The current Spending Review, set back in 2021, is due to expire at the end of 2024. An early decision for the new Chancellor will be whether to have a relatively short Spending Review period (perhaps just a single year), before a larger event next year or, having examined the public finances, to go for a longer three- or five-year period. Having committed to not raising National Insurance contributions, or the rates of income tax and VAT, finding funding will be difficult for the Chancellor.

Separately, the Chancellor has committed to holding a Global Investment Summit, similar to those held in 2021 and 2023, in the first 100 days of the Labour Government, with the aim of attracting much-needed foreign investment to the UK. Although few details are known about what the Summit will look like, and how it might be structured, we can expect to hear more shortly, given the tight timeframes.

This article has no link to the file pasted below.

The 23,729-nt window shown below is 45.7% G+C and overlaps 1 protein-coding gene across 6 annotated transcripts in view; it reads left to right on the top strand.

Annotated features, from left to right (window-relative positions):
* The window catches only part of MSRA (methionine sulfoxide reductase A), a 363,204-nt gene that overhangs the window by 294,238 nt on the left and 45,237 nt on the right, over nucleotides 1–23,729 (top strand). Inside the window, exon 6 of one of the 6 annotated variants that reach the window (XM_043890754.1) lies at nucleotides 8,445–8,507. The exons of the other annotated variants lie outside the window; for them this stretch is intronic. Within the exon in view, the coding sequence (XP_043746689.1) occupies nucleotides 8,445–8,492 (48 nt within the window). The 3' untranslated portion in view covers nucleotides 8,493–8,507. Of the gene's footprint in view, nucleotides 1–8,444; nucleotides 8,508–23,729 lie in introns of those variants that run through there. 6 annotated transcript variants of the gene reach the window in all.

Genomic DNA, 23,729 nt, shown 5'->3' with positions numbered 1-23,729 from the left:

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Contact Information

For additional information concerning this Alert, please contact:

Ernst & Young LLP (United Kingdom), London

Ernst & Young LLP (United Kingdom), Manchester

Ernst & Young LLP (United Kingdom), Reading

Ernst & Young LLP (United States), UK Tax Desk, New York

Ernst & Young LLP (United States), UK Tax Desk, Chicago

Published by NTD’s Tax Technical Knowledge Services group; Carolyn Wright, legal editor